Referring to FIG. 1, towed body 10 is illustrated which is generally shaped in a torpedo-like, streamlined fashion for smooth, fast and stable passage through the seawater 11. Body 10 when towed may be submerged, and includes rear hydrodynamic fins 12 and possibly hydrodynamic wings 13 to control the orientation, depth and direction of the towed body. As illustrated, tow cable 14 is connected at one end to the towed body 10 at connector mechanism 15, and the other end of tow cable 14 may be connected to a winch mechanism on the towing platform (for example on a towing helicopter, not shown). The towing platform also will have means to cradle and carry the towed body 10 when not in minesweeping use from one location to another. The towing platform additionally will have power means to provide AC power of low amperage and high voltage down tow cable 14 to the towed body 10. As previously noted, the providing of AC power of low amperage to the towed body allows the power cable along tow cable 14 to be of small diameter and light weight as compared to cables providing high DC current from the towing platform to the towed body.

Extending rearwardly from towed body 10 when it is in minesweeping operation is an insulated and waterproof, sweep separation cable 16 and the aft (first) anode electrode 17 in cable form. Cable 16 and electrode 17 may be non-buoyant to minimize size and drag, and are of standard known design. The open loop magnetic method of minesweeping requires a second electrode, but in the present invention, there is no towed second electrode. Rather, a cathode electrode 18 is shown in FIG. 1 as part of the outer skin of the towed body. Cathode 18 may be constructed of metal plate, or alternatively as wires or metal braid, or sections of cable electrode, connected on the outside surface of the towed body 10, for example. Cathode electrode 18 is of course insulated from electrode 17, and the return path from electrode 17 to electrode 18 is through the intervening sea water 11. It will be apparent that there are not two towed cables to be separately handled and maintained in a tangle-proof state.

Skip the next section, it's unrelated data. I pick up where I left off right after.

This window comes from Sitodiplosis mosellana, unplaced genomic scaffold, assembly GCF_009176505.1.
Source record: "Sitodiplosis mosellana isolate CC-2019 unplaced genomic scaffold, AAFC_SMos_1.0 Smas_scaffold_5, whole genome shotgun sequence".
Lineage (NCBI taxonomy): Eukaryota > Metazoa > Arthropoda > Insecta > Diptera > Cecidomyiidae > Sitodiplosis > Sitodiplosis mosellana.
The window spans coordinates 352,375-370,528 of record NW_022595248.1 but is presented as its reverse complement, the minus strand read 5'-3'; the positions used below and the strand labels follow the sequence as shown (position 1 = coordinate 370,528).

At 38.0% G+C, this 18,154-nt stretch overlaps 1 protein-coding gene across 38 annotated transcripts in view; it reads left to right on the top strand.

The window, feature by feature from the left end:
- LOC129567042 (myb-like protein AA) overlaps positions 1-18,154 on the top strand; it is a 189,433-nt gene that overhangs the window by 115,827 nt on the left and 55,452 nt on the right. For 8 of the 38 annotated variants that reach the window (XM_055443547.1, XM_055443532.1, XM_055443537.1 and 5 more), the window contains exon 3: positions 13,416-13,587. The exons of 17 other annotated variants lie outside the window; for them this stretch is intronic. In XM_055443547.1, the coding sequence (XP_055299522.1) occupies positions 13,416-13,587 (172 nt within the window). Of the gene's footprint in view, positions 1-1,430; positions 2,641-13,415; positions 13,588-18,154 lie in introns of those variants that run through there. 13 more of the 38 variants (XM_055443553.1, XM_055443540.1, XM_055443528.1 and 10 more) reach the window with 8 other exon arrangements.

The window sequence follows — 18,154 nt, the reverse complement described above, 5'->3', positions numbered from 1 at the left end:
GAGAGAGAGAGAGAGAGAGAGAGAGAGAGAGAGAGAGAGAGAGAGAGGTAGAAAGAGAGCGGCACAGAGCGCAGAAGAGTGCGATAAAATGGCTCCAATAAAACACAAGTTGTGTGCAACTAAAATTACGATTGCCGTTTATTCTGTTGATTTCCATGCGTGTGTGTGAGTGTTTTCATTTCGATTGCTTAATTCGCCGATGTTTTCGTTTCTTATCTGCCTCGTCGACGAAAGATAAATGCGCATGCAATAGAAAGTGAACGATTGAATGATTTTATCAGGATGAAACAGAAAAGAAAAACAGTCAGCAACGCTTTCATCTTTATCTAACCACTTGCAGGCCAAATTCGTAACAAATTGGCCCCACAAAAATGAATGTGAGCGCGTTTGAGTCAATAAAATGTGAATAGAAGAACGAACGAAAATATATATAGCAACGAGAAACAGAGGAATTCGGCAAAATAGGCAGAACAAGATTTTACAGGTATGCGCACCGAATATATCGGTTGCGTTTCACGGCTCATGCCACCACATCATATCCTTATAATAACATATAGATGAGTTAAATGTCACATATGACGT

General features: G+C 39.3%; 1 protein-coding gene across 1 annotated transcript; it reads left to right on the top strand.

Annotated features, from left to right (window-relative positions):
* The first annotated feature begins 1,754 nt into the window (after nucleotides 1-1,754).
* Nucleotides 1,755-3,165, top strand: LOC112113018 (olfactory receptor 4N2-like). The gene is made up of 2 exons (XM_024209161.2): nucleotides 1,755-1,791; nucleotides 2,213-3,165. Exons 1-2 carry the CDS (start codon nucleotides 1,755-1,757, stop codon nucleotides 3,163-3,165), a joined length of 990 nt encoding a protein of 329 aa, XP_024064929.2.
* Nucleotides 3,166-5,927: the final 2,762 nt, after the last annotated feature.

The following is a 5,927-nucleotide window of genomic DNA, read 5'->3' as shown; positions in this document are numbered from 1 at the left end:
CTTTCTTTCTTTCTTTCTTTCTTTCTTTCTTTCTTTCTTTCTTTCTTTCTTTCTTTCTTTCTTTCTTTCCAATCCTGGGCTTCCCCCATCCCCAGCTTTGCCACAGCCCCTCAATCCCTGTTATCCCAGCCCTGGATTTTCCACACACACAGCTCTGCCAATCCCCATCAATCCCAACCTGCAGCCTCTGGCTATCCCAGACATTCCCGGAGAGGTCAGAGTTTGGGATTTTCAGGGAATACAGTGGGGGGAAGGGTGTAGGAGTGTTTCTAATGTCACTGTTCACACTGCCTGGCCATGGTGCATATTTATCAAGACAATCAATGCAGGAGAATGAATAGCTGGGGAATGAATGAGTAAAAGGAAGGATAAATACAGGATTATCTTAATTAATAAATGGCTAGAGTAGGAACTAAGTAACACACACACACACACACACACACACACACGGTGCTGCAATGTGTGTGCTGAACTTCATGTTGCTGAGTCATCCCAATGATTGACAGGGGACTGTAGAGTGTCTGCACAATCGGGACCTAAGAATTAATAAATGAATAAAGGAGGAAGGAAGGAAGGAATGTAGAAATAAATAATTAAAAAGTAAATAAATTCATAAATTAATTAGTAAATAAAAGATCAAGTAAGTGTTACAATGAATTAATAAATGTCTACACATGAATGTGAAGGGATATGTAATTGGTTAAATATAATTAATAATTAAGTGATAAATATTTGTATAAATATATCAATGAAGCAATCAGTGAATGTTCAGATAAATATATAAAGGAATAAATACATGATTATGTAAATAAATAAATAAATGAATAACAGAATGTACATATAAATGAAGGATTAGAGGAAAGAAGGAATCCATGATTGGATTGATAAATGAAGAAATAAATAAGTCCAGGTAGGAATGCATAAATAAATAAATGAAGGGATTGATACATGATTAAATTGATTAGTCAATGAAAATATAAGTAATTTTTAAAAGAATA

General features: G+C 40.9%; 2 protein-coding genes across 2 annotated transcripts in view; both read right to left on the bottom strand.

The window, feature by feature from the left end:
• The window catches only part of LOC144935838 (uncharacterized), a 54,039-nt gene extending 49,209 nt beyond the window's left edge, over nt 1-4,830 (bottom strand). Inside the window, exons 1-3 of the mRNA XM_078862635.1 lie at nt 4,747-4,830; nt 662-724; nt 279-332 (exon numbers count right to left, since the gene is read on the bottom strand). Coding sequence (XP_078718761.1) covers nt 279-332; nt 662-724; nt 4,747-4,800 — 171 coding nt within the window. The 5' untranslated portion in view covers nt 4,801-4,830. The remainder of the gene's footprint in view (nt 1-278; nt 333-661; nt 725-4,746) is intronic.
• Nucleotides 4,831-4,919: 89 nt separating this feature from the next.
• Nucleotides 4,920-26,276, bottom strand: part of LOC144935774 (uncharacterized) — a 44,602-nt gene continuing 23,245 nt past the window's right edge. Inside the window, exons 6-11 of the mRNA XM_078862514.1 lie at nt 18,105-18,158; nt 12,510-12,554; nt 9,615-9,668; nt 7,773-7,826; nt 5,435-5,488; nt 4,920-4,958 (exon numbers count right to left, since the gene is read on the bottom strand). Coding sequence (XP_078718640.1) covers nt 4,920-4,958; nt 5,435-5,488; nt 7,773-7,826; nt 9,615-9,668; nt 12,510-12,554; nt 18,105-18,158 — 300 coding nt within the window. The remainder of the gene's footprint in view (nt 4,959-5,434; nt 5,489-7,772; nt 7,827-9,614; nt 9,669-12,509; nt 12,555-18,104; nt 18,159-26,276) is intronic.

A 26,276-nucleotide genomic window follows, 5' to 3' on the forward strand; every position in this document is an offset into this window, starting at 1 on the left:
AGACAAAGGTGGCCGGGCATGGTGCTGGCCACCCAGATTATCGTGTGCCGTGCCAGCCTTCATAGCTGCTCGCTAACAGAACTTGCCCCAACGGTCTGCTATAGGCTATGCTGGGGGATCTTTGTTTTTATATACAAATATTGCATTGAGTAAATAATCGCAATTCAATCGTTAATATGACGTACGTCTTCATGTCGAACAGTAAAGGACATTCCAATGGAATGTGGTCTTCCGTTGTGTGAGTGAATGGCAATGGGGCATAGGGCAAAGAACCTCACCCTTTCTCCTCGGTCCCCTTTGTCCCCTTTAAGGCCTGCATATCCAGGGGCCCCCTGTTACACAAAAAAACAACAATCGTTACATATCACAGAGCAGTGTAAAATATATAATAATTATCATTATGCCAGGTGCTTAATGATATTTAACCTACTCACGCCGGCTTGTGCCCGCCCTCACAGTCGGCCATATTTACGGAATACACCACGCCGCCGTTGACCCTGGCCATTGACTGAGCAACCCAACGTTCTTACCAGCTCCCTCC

DC electrical power as noted is provided across electrodes 17 and 18 for the open loop magnetic method of minesweeping. Since AC power of low current and high voltage is provided to towed body 10 along tow cable 14, the high voltage, low current AC is transformed to low voltage, high current AC at the towed body 10 by transformer 19, and is then rectified by rectifier 20 to provide the constant level or pulsed DC power required. The power conversion electrical elements are shown schematically at cut-out 21 in FIG. 1, and as transformer 19 and rectifier 20 in FIG. 2.

Additionally illustrated schematically in FIG. 1 at cut-out 22 is an electrodynamic acoustic device that may take various well-known forms such as an electrodynamic moving coil transducer. One or more such transducers may be located in towed body 10. Accordingly, towed body 10 provides complementary magnetic and acoustic influence signatures for minesweeping. The acoustic source generally will produce a sweep path width that equals or exceeds the magnetic sweep path width, in order to deal with dual influence mines typically found in shallow water.

The sweep cable 16 and aft electrode 17 may be stowed on a small winch 23 contained within an open and hollow rear end of towed body 10, cable 16 and electrode 17 being deployed therefrom to the FIG. 1 position during minesweeping and reeled back into towed body 10 after use prior to retrieval of towed body 10. The winch 23 may be controlled from control signals from the towing platform.

Alternative forms to aft electrode 17 are illustrated in FIGS. 3 and 4. FIG. 3 illustrates aft electrode 30 configured as a rigid sleeve of larger diameter and shorter length than electrode 17. The shorter length is a function of having more surface area by virtue of the larger diameter of the electrode. From the perspective of system resistance of the water interface of the aft electrode, a primary factor is the wetted surface area of the electrode. Thus the larger diameter and shorter sleeve electrode obtains the same result as a smaller diameter and longer cable electrode. Electrode 30 may assume the same dimensions as the forward skin electrode 18 of FIG. 1 for example, and may also be retrieved by winch 23 into an open and hollow end of towed body 10.

FIG. 4 is an alternative form to FIG. 3, wherein electrode 40 is similar in deployed dimension to electrode 30 of FIG. 3 but is flexible like a windsock so that it can flatten and be easily rolled up into towed body 10 by winch 23 on retrieval.